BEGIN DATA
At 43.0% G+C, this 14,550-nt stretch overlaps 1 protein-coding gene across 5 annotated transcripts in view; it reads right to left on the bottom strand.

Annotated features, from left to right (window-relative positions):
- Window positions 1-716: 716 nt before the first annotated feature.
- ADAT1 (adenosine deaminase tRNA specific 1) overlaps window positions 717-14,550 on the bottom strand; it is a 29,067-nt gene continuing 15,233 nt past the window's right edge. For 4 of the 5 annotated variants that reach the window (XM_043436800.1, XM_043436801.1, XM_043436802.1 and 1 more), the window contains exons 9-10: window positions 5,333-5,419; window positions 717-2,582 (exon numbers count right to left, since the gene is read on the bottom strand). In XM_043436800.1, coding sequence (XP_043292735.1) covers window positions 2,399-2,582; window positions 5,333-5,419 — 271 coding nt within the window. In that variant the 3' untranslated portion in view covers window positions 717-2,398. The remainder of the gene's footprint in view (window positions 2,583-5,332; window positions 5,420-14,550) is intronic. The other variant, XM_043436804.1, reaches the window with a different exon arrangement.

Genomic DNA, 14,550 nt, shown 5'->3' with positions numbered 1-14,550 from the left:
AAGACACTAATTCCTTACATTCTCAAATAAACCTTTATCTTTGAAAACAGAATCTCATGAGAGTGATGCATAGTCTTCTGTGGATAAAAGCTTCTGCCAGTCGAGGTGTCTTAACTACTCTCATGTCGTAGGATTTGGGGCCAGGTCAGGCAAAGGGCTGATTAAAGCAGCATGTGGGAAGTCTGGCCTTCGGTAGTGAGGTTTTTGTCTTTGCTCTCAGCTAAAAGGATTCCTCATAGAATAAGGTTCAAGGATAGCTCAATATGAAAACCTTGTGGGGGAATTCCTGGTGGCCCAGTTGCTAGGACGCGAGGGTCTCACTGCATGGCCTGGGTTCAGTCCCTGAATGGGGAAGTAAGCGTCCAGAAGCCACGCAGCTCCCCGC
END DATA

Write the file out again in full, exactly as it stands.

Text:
At 43.0% G+C, this 14,550-nt stretch overlaps 1 protein-coding gene across 5 annotated transcripts in view; it reads right to left on the bottom strand.

Annotated features, from left to right (window-relative positions):
- Window positions 1-716: 716 nt before the first annotated feature.
- ADAT1 (adenosine deaminase tRNA specific 1) overlaps window positions 717-14,550 on the bottom strand; it is a 29,067-nt gene continuing 15,233 nt past the window's right edge. For 4 of the 5 annotated variants that reach the window (XM_043436800.1, XM_043436801.1, XM_043436802.1 and 1 more), the window contains exons 9-10: window positions 5,333-5,419; window positions 717-2,582 (exon numbers count right to left, since the gene is read on the bottom strand). In XM_043436800.1, coding sequence (XP_043292735.1) covers window positions 2,399-2,582; window positions 5,333-5,419 — 271 coding nt within the window. In that variant the 3' untranslated portion in view covers window positions 717-2,398. The remainder of the gene's footprint in view (window positions 2,583-5,332; window positions 5,420-14,550) is intronic. The other variant, XM_043436804.1, reaches the window with a different exon arrangement.

Genomic DNA, 14,550 nt, shown 5'->3' with positions numbered 1-14,550 from the left:
AAGACACTAATTCCTTACATTCTCAAATAAACCTTTATCTTTGAAAACAGAATCTCATGAGAGTGATGCATAGTCTTCTGTGGATAAAAGCTTCTGCCAGTCGAGGTGTCTTAACTACTCTCATGTCGTAGGATTTGGGGCCAGGTCAGGCAAAGGGCTGATTAAAGCAGCATGTGGGAAGTCTGGCCTTCGGTAGTGAGGTTTTTGTCTTTGCTCTCAGCTAAAAGGATTCCTCATAGAATAAGGTTCAAGGATAGCTCAATATGAAAACCTTGTGGGGGAATTCCTGGTGGCCCAGTTGCTAGGACGCGAGGGTCTCACTGCATGGCCTGGGTTCAGTCCCTGAATGGGGAAGTAAGCGTCCAGAAGCCACGCAGCTCCCCGC